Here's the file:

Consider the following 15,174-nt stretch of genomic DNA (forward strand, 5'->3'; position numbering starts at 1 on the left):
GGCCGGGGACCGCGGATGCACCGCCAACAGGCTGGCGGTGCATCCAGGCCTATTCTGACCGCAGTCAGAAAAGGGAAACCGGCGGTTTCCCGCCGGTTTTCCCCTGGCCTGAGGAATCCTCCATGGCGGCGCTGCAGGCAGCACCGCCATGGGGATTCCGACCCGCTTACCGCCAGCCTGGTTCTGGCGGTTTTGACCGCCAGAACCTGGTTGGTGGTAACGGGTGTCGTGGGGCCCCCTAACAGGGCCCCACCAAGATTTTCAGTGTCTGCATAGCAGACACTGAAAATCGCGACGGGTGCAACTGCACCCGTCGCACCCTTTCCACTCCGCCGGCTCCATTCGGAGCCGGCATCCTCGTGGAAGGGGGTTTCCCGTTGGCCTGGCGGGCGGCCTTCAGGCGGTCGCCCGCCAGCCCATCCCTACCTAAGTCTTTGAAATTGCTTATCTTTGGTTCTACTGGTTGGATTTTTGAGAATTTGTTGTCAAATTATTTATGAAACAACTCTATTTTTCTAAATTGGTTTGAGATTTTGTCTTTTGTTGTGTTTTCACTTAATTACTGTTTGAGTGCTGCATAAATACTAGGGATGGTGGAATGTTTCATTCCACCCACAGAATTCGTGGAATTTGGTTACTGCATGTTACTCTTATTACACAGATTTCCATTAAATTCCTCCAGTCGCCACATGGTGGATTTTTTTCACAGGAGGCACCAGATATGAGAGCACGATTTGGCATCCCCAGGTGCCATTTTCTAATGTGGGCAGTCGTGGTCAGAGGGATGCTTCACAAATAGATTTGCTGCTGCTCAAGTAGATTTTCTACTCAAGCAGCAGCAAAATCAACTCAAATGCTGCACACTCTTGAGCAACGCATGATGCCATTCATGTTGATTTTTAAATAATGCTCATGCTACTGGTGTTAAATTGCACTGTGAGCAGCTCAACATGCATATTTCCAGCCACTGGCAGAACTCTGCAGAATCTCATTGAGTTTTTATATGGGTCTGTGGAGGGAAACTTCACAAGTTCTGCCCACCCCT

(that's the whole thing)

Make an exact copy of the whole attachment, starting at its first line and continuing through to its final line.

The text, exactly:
Consider the following 15,174-nt stretch of genomic DNA (forward strand, 5'->3'; position numbering starts at 1 on the left):
GGCCGGGGACCGCGGATGCACCGCCAACAGGCTGGCGGTGCATCCAGGCCTATTCTGACCGCAGTCAGAAAAGGGAAACCGGCGGTTTCCCGCCGGTTTTCCCCTGGCCTGAGGAATCCTCCATGGCGGCGCTGCAGGCAGCACCGCCATGGGGATTCCGACCCGCTTACCGCCAGCCTGGTTCTGGCGGTTTTGACCGCCAGAACCTGGTTGGTGGTAACGGGTGTCGTGGGGCCCCCTAACAGGGCCCCACCAAGATTTTCAGTGTCTGCATAGCAGACACTGAAAATCGCGACGGGTGCAACTGCACCCGTCGCACCCTTTCCACTCCGCCGGCTCCATTCGGAGCCGGCATCCTCGTGGAAGGGGGTTTCCCGTTGGCCTGGCGGGCGGCCTTCAGGCGGTCGCCCGCCAGCCCATCCCTACCTAAGTCTTTGAAATTGCTTATCTTTGGTTCTACTGGTTGGATTTTTGAGAATTTGTTGTCAAATTATTTATGAAACAACTCTATTTTTCTAAATTGGTTTGAGATTTTGTCTTTTGTTGTGTTTTCACTTAATTACTGTTTGAGTGCTGCATAAATACTAGGGATGGTGGAATGTTTCATTCCACCCACAGAATTCGTGGAATTTGGTTACTGCATGTTACTCTTATTACACAGATTTCCATTAAATTCCTCCAGTCGCCACATGGTGGATTTTTTTCACAGGAGGCACCAGATATGAGAGCACGATTTGGCATCCCCAGGTGCCATTTTCTAATGTGGGCAGTCGTGGTCAGAGGGATGCTTCACAAATAGATTTGCTGCTGCTCAAGTAGATTTTCTACTCAAGCAGCAGCAAAATCAACTCAAATGCTGCACACTCTTGAGCAACGCATGATGCCATTCATGTTGATTTTTAAATAATGCTCATGCTACTGGTGTTAAATTGCACTGTGAGCAGCTCAACATGCATATTTCCAGCCACTGGCAGAACTCTGCAGAATCTCATTGAGTTTTTATATGGGTCTGTGGAGGGAAACTTCACAAGTTCTGCCCACCCCT